raocortsdneioallbas prompted Mm'oooeo loos
well aware tha* mauj persons cot alder five op tea
dollars expense* In a*y kind of medicine Itph ieoe
flt of their realth a wa.«te ofmonov.and yottherwMimn
Pfraora will eapen 1 hoci'nwa of dollars-la dr*-** «nj
Clstljaucii.andtmnknothlngof It. Bach forget
Let us look at the matter for a moment - There are
astringent*, purgatives, narcotics, poisons,dlureti *.
blood purifiers, *c. There Is no contradicting the few
lowing fecta;
A poison for one la a poison tor all:
A narcotic for one 13 a narcotic for all;
A diuretic for oue Is a diuretic for all. ■
A purgative for ot e Is a purgative for all.
A blood purifier for one Isa blood purifier faraD.
with thh* clnererre only, that some constitutions re
quire more than others
The Extract Sarsaparilla -11 answer In all eases. •"«*
will accomplish a* much as any other purifier. Twin
gladly p»y |S,OOO for a better article.
Sly Extract Bncau is a Dlurftlc
arecmplkMng as much as any other. I will eUoiv o»
gs/cofer abetter article. Both arevegetablaprepara
tlocs, pleasant In taste and odor, and safe. and ore
taken by men, women an t children. R*pHnt dlrao
lions accompany she xce-ldne
To tbe suffering 1 woo-d say. In eonclnMoo, that I
have had much in contend with, tbe objects being
chiefly of this description. The expense la preparing
mv articles Is such that 1 could not affordto commis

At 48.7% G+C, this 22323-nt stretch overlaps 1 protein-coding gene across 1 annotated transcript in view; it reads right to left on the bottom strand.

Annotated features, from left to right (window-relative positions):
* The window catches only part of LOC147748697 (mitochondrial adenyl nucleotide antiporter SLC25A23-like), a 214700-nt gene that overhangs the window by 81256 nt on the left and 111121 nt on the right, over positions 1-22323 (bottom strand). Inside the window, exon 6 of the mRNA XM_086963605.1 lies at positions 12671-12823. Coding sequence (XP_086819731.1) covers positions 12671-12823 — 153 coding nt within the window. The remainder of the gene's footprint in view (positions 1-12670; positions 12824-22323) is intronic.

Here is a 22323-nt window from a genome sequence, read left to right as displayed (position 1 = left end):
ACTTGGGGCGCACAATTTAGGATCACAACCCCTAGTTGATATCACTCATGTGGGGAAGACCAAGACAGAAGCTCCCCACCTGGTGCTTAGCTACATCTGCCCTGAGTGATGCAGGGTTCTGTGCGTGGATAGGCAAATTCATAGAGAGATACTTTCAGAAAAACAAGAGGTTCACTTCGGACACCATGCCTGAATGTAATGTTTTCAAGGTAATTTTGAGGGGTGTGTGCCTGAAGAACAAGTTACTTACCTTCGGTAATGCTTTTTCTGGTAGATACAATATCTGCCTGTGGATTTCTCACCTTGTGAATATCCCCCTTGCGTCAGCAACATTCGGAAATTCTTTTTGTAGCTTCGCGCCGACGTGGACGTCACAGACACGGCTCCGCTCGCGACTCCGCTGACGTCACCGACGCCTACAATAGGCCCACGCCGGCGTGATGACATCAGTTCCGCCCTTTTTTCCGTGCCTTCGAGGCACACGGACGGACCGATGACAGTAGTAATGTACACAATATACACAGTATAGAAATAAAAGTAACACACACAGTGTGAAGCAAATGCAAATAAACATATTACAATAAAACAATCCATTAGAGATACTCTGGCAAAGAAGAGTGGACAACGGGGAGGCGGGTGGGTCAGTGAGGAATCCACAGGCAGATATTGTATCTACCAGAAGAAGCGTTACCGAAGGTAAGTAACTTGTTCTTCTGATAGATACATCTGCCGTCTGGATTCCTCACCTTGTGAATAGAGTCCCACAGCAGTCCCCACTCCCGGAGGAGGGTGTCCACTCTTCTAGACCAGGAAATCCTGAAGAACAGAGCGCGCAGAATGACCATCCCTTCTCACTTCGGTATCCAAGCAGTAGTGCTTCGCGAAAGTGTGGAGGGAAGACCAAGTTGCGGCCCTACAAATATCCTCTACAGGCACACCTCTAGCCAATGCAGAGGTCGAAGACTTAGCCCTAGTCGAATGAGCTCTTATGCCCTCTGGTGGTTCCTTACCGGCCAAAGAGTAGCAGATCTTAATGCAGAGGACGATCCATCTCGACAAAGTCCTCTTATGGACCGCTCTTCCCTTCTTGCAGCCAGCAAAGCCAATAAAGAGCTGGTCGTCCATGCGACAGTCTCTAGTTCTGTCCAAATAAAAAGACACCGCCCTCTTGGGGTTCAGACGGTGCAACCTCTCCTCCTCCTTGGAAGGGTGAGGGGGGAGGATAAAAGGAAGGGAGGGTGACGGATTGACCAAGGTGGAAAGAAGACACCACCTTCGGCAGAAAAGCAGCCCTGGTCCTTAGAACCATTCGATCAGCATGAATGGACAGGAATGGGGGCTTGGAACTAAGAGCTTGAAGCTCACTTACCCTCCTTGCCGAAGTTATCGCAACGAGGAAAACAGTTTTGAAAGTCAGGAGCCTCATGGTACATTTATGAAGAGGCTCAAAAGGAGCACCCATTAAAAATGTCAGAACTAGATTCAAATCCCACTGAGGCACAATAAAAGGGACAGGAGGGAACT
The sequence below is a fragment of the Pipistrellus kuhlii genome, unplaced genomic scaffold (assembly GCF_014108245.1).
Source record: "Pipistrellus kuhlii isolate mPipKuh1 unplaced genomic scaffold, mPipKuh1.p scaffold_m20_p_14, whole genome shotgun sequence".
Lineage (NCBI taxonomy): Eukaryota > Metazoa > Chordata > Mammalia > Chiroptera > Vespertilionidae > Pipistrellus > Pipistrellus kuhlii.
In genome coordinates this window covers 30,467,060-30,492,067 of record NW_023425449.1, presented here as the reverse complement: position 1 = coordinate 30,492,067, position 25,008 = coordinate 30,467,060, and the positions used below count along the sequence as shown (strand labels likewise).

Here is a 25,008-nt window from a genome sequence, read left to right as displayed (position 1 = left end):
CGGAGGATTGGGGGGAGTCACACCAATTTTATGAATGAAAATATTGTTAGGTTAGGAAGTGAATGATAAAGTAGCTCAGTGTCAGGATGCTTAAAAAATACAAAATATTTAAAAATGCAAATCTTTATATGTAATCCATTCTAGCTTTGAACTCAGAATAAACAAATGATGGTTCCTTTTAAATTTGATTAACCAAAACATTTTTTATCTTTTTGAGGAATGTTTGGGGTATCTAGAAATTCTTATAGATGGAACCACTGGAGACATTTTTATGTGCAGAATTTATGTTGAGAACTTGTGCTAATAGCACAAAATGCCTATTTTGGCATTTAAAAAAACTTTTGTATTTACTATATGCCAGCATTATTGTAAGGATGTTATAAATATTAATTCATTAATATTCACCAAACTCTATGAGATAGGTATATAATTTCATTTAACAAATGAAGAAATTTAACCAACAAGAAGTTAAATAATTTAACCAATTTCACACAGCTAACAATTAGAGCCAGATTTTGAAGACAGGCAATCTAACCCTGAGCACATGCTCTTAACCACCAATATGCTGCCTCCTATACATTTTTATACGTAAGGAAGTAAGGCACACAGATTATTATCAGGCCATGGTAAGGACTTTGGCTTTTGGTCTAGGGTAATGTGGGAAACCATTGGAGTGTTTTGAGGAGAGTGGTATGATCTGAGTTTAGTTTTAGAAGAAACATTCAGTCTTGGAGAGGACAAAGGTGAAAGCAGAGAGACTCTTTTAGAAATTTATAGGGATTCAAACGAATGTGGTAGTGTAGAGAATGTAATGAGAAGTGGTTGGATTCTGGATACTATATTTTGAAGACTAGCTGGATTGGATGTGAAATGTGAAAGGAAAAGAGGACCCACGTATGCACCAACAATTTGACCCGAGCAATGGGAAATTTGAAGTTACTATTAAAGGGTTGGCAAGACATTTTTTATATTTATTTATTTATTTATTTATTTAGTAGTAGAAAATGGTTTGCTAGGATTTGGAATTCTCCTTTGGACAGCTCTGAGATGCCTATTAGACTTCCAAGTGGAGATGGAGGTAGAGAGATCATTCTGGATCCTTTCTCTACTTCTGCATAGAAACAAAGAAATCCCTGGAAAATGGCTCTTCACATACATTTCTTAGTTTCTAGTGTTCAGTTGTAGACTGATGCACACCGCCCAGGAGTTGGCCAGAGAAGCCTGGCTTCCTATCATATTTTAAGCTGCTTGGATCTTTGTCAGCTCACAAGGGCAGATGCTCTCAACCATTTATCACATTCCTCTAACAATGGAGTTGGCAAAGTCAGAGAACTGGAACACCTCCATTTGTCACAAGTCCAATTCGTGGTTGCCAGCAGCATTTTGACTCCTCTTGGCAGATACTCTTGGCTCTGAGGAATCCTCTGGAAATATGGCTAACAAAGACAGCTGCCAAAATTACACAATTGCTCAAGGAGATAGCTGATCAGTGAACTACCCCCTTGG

sion them as patent medicine mamuhetorers Co, oat
have bees cotupt-ited to senior cash.
Consequently, I h«vn lost much by unprincipled
dealers endeavoring to dispose of tbelr own or oner
articles on the reputation of mine. The meric of nr
preparations has, however, QtUetlv pushed them Vito
favor: bat yoa sflii need to exercise care to obtain my
true preparations.
Aik lor HELMBOLDB Preparations:
Takenootber. Tbe patronage of tbe pnbllc Is par
ticularly solicited by
Tour obeflent servant.
Ilehnbold’a Drug and Chemical 'Warehouse,
Helmbold’a Drug and Chemical Warehouse
Helmbold’a Drug and Chemical Warehouse,
104 South Tenth Street, Philadelphia,
104 Soith Tenth Street, Philadelphia,
104 Sonth Tenth Stream Philadelphia*
Wholesale Draggiou* 33 Lake Street,
And by *a Prussia® erwrwtorc, noILJK
Hairact Hurfiu.
' 1 to the public. : •• ■ 1
' - . . TO TUB PUBLIC. . ; O
-TO m-pUBUC. - v
. : TO THE PUBLIC. !" ;
TO THE PUBLIC. ‘ - • *
In ibe year I£W, the -writer oftW* article embarks*
to tb« drug bnflTieM la the city of Phlladelphls, when,
he hes cecoeaeM;e<i oov over sixteen yean la taw
Pharmaceutical preparations of varf- ;
JHV'.SPv I P I, ° BB - But for ’He last ten jean moat < r
®5 la the maaolhctare of us '
various icllsanc Cala extracts.
Most proair «st among those to wMchha daalreato
S5% 4 !5 epa ; , . Icnlftr * t,cct * on of tR « tacaity, dnetwt
ae . u U? w y Concentrated Flmu Sx- , ;
S«rep2lUn* MU ’ Concentrated Fluid Extract
Both of :te«e ate prepare* on purely scientific ona>
rUle* Oivvacno>,ancj embody the mil strength of ti« ;
variouslajneoleat* entering loto th-Hr composition.
.Thr>- meoldaea require cotultersMo care lathe ore- ’
paratlon, osdtne empoymeat cf dldterent mcnstru*'-
lo enrrp'sive operations to take up the exuaetlva >
tta tere ano In consequence are most frequently lm-*